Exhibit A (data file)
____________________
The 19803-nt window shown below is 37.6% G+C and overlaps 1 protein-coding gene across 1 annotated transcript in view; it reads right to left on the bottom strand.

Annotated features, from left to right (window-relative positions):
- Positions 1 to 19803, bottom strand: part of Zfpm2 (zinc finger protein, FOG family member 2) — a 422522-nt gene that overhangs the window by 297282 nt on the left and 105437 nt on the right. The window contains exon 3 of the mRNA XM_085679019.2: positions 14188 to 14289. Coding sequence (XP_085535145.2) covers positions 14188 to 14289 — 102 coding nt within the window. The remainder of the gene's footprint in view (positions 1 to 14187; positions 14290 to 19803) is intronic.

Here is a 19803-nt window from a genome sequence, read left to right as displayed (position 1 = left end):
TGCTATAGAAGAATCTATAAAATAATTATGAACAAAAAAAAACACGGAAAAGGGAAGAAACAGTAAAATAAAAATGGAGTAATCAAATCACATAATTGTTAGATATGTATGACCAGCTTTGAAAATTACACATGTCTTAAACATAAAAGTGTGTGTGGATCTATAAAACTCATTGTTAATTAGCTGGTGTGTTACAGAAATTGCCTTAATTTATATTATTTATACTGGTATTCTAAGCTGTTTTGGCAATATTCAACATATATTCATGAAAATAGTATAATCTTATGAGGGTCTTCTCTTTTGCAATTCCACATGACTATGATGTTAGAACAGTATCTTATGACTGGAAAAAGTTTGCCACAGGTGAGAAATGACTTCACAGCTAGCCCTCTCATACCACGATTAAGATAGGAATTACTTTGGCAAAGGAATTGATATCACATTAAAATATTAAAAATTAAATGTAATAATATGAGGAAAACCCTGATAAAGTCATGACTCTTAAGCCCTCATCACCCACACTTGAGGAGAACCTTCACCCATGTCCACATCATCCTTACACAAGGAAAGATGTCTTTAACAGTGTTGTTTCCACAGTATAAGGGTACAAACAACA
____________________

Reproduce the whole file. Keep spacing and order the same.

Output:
The 19803-nt window shown below is 37.6% G+C and overlaps 1 protein-coding gene across 1 annotated transcript in view; it reads right to left on the bottom strand.

Annotated features, from left to right (window-relative positions):
- Positions 1 to 19803, bottom strand: part of Zfpm2 (zinc finger protein, FOG family member 2) — a 422522-nt gene that overhangs the window by 297282 nt on the left and 105437 nt on the right. The window contains exon 3 of the mRNA XM_085679019.2: positions 14188 to 14289. Coding sequence (XP_085535145.2) covers positions 14188 to 14289 — 102 coding nt within the window. The remainder of the gene's footprint in view (positions 1 to 14187; positions 14290 to 19803) is intronic.

Here is a 19803-nt window from a genome sequence, read left to right as displayed (position 1 = left end):
TGCTATAGAAGAATCTATAAAATAATTATGAACAAAAAAAAACACGGAAAAGGGAAGAAACAGTAAAATAAAAATGGAGTAATCAAATCACATAATTGTTAGATATGTATGACCAGCTTTGAAAATTACACATGTCTTAAACATAAAAGTGTGTGTGGATCTATAAAACTCATTGTTAATTAGCTGGTGTGTTACAGAAATTGCCTTAATTTATATTATTTATACTGGTATTCTAAGCTGTTTTGGCAATATTCAACATATATTCATGAAAATAGTATAATCTTATGAGGGTCTTCTCTTTTGCAATTCCACATGACTATGATGTTAGAACAGTATCTTATGACTGGAAAAAGTTTGCCACAGGTGAGAAATGACTTCACAGCTAGCCCTCTCATACCACGATTAAGATAGGAATTACTTTGGCAAAGGAATTGATATCACATTAAAATATTAAAAATTAAATGTAATAATATGAGGAAAACCCTGATAAAGTCATGACTCTTAAGCCCTCATCACCCACACTTGAGGAGAACCTTCACCCATGTCCACATCATCCTTACACAAGGAAAGATGTCTTTAACAGTGTTGTTTCCACAGTATAAGGGTACAAACAACA